The model I am working on [See Brainstorms and information about CODIL in right column of blog] assumes as a starting point that the only significant difference between a typical mammal brain and a human brain relates to capacity (number of neurons and number of interconnections per neuron). I start with a minimal pattern matching model that any animal that can memorise and use facts about the environment must have in order to do anything useful with the its brain. I then look at what extra (if anything) one needs to be able to, for example, support language. Even if the model will not go all the way, it points to the areas where the model suggests possible approaches. After all I work on the basis that any good research model should have predictive power to suggest further research.

My difficulty is not with my model – but rather in persuading people that [the ideas expressed on this blog] represent a viable approach, particularly as I am not in a position to follow it through to a conclusion myself.

The major obstacle is that most people fail to realise that a simple model can help you to understand very complex problems. They jump to the conclusion that as because the human mind can handle very complex tasks the drive mechanism must be equally complex. They forget that the basic idea behind evolution is so simple that it can be written on the back of an envelope yet a detailed study of what has happened (given millions of years of slow changes) can be extremely complex. In my model the equivalent to evolution's million of years is an understanding of the power of significant levels of recursion – which allows the same simple mechanism to be used again and again and again and hence achieve a significant level of sophistication in the concepts the brain is processing, by taking a large number of individually very simple steps. Because of the way recursion works the mechanism is simple even if the ideas being processed are extremely complex.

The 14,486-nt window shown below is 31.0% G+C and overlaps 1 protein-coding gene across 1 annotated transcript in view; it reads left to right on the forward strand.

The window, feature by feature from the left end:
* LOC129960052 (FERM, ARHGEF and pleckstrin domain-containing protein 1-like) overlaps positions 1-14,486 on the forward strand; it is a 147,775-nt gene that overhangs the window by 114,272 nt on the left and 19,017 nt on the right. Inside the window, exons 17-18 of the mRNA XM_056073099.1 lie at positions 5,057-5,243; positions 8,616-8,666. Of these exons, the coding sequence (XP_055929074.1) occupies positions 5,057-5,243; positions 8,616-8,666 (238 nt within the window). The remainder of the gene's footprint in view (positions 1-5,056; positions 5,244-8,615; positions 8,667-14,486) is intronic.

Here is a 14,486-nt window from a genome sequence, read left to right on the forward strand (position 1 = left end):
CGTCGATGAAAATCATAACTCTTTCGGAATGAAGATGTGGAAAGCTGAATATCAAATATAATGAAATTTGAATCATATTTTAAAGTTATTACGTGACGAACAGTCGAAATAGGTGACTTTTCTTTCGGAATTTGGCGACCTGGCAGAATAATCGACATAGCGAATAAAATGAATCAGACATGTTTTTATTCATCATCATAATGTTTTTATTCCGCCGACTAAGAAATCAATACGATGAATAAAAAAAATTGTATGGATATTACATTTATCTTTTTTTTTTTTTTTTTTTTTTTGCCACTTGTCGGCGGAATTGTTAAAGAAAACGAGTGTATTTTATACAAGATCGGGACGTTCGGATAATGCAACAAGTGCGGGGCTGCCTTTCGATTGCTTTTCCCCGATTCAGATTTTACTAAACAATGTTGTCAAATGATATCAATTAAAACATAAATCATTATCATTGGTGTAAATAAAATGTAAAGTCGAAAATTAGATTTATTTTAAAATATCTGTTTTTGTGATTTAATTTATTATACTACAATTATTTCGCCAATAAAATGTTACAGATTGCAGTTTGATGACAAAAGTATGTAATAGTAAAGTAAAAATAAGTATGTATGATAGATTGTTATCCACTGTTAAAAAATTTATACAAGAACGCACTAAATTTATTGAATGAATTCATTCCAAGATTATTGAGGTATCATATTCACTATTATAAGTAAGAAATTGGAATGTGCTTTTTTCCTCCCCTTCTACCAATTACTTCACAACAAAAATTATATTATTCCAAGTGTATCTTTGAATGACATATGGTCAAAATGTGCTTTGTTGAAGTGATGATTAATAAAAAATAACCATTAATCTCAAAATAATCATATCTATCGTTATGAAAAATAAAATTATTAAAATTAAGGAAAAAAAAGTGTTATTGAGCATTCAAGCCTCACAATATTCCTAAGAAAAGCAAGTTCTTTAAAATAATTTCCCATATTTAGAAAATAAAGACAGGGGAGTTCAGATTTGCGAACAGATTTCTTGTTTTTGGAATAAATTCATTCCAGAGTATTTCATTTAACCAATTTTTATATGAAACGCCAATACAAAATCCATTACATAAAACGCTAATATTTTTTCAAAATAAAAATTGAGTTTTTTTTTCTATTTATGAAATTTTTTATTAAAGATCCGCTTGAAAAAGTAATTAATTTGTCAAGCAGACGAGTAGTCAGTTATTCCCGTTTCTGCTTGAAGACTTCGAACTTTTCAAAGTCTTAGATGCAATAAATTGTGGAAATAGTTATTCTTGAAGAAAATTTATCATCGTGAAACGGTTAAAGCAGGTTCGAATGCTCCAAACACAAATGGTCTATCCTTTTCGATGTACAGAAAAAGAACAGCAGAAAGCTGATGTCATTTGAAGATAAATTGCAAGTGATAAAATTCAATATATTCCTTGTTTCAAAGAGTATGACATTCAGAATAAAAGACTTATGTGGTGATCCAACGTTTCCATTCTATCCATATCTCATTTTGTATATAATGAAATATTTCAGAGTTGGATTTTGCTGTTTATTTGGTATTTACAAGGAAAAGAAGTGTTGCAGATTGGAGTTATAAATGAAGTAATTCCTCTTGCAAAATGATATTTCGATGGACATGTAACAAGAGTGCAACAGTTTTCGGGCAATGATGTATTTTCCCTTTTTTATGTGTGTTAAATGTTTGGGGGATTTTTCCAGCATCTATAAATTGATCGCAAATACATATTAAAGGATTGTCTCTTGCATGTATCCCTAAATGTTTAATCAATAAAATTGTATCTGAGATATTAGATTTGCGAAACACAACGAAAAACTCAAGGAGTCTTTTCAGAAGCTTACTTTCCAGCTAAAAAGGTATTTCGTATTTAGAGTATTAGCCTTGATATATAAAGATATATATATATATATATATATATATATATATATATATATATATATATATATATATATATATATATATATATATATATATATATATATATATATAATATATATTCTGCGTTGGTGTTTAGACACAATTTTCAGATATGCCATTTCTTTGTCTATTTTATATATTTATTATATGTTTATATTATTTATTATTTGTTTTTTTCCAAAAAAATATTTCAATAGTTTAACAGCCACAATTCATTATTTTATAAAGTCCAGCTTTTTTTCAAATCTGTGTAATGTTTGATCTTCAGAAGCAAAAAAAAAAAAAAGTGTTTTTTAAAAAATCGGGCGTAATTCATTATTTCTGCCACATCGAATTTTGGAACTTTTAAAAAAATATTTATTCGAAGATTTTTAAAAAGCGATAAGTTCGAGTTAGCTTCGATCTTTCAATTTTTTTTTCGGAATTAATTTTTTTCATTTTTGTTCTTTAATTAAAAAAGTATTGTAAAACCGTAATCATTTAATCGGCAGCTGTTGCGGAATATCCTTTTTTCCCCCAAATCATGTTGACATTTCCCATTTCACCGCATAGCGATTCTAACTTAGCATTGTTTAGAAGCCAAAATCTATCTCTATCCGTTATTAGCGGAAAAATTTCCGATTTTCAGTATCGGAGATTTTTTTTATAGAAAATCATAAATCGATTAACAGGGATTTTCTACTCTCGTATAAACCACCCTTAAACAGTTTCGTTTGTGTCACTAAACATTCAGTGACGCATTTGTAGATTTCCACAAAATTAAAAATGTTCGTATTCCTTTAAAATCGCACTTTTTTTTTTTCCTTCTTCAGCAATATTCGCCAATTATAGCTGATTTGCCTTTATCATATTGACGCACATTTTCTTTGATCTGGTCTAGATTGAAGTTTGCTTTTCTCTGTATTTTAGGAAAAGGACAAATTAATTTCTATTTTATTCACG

I also have problem in getting my ideas over because the key features are counter-intuitive in terms of the algorithmic approach to science and mathematics – and in particular the way everyone is taught to think about computers. The Turing model of computing boils down to answering the question “Which came first, the program or the data?” with a very clear answer - “The program”. When I was working on CODIL I was saying that, for large poorly defined problems, all you had was “information” and that when the system made decisions the nearest you got to a task-specific program was to observe the dynamically generated “virtual program” by monitoring how decisions had been reached! For my pains I could not get the support and funding I needed because the establishment was tied to the idea that the Turing model was the only valid model, and was so financially successful that there couldn't be a better information processing model.

What happened in my “Eureka moment” was I realised that the information stored in the brain is also “virtual” in that it only exists in any meaningful form while the links between neurons are active. In particular any neuron might be involved in many different but related “memories” at different times. This “virtual parallel” model of the brain's working memory is so different to the “concrete words in a serial context” of natural language that it can be quite difficult to explain in natural language!